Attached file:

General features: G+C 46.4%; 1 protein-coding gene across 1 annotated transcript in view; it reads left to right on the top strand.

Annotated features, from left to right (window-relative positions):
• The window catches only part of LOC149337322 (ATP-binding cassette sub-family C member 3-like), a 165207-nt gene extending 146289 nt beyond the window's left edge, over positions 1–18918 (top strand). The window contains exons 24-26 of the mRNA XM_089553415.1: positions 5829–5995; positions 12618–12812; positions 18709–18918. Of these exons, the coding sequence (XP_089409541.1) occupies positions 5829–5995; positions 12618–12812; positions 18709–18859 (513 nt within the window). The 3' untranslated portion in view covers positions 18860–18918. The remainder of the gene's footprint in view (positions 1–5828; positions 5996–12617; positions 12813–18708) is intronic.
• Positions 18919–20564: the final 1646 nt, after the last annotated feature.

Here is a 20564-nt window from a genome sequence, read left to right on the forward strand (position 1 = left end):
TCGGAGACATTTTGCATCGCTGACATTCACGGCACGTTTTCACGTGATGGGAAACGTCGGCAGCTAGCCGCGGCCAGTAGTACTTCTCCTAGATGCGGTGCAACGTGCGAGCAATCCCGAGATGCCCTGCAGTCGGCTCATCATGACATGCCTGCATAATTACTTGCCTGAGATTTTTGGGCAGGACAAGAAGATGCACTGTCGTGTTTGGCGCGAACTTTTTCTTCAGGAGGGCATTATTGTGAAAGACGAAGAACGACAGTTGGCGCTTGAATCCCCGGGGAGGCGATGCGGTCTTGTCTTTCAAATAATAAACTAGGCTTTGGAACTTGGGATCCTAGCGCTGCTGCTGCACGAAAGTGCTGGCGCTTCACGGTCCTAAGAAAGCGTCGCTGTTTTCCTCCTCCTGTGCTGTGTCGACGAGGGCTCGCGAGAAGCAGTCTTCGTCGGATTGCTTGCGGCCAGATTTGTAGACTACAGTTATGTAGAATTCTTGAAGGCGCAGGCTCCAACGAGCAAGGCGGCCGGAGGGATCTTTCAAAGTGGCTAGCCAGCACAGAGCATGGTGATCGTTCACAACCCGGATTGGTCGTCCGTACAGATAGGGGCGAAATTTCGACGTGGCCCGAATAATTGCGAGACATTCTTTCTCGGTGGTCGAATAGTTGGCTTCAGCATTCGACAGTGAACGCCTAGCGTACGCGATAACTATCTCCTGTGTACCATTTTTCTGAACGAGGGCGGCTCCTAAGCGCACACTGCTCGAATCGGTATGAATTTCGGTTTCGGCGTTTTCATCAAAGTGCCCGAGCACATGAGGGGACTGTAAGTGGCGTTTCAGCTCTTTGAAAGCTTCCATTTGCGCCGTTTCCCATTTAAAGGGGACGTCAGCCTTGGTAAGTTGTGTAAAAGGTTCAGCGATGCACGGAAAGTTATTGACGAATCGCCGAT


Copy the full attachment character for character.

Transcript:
General features: G+C 46.4%; 1 protein-coding gene across 1 annotated transcript in view; it reads left to right on the top strand.

Annotated features, from left to right (window-relative positions):
• The window catches only part of LOC149337322 (ATP-binding cassette sub-family C member 3-like), a 165207-nt gene extending 146289 nt beyond the window's left edge, over positions 1–18918 (top strand). The window contains exons 24-26 of the mRNA XM_089553415.1: positions 5829–5995; positions 12618–12812; positions 18709–18918. Of these exons, the coding sequence (XP_089409541.1) occupies positions 5829–5995; positions 12618–12812; positions 18709–18859 (513 nt within the window). The 3' untranslated portion in view covers positions 18860–18918. The remainder of the gene's footprint in view (positions 1–5828; positions 5996–12617; positions 12813–18708) is intronic.
• Positions 18919–20564: the final 1646 nt, after the last annotated feature.

Here is a 20564-nt window from a genome sequence, read left to right on the forward strand (position 1 = left end):
TCGGAGACATTTTGCATCGCTGACATTCACGGCACGTTTTCACGTGATGGGAAACGTCGGCAGCTAGCCGCGGCCAGTAGTACTTCTCCTAGATGCGGTGCAACGTGCGAGCAATCCCGAGATGCCCTGCAGTCGGCTCATCATGACATGCCTGCATAATTACTTGCCTGAGATTTTTGGGCAGGACAAGAAGATGCACTGTCGTGTTTGGCGCGAACTTTTTCTTCAGGAGGGCATTATTGTGAAAGACGAAGAACGACAGTTGGCGCTTGAATCCCCGGGGAGGCGATGCGGTCTTGTCTTTCAAATAATAAACTAGGCTTTGGAACTTGGGATCCTAGCGCTGCTGCTGCACGAAAGTGCTGGCGCTTCACGGTCCTAAGAAAGCGTCGCTGTTTTCCTCCTCCTGTGCTGTGTCGACGAGGGCTCGCGAGAAGCAGTCTTCGTCGGATTGCTTGCGGCCAGATTTGTAGACTACAGTTATGTAGAATTCTTGAAGGCGCAGGCTCCAACGAGCAAGGCGGCCGGAGGGATCTTTCAAAGTGGCTAGCCAGCACAGAGCATGGTGATCGTTCACAACCCGGATTGGTCGTCCGTACAGATAGGGGCGAAATTTCGACGTGGCCCGAATAATTGCGAGACATTCTTTCTCGGTGGTCGAATAGTTGGCTTCAGCATTCGACAGTGAACGCCTAGCGTACGCGATAACTATCTCCTGTGTACCATTTTTCTGAACGAGGGCGGCTCCTAAGCGCACACTGCTCGAATCGGTATGAATTTCGGTTTCGGCGTTTTCATCAAAGTGCCCGAGCACATGAGGGGACTGTAAGTGGCGTTTCAGCTCTTTGAAAGCTTCCATTTGCGCCGTTTCCCATTTAAAGGGGACGTCAGCCTTGGTAAGTTGTGTAAAAGGTTCAGCGATGCACGGAAAGTTATTGACGAATCGCCGAT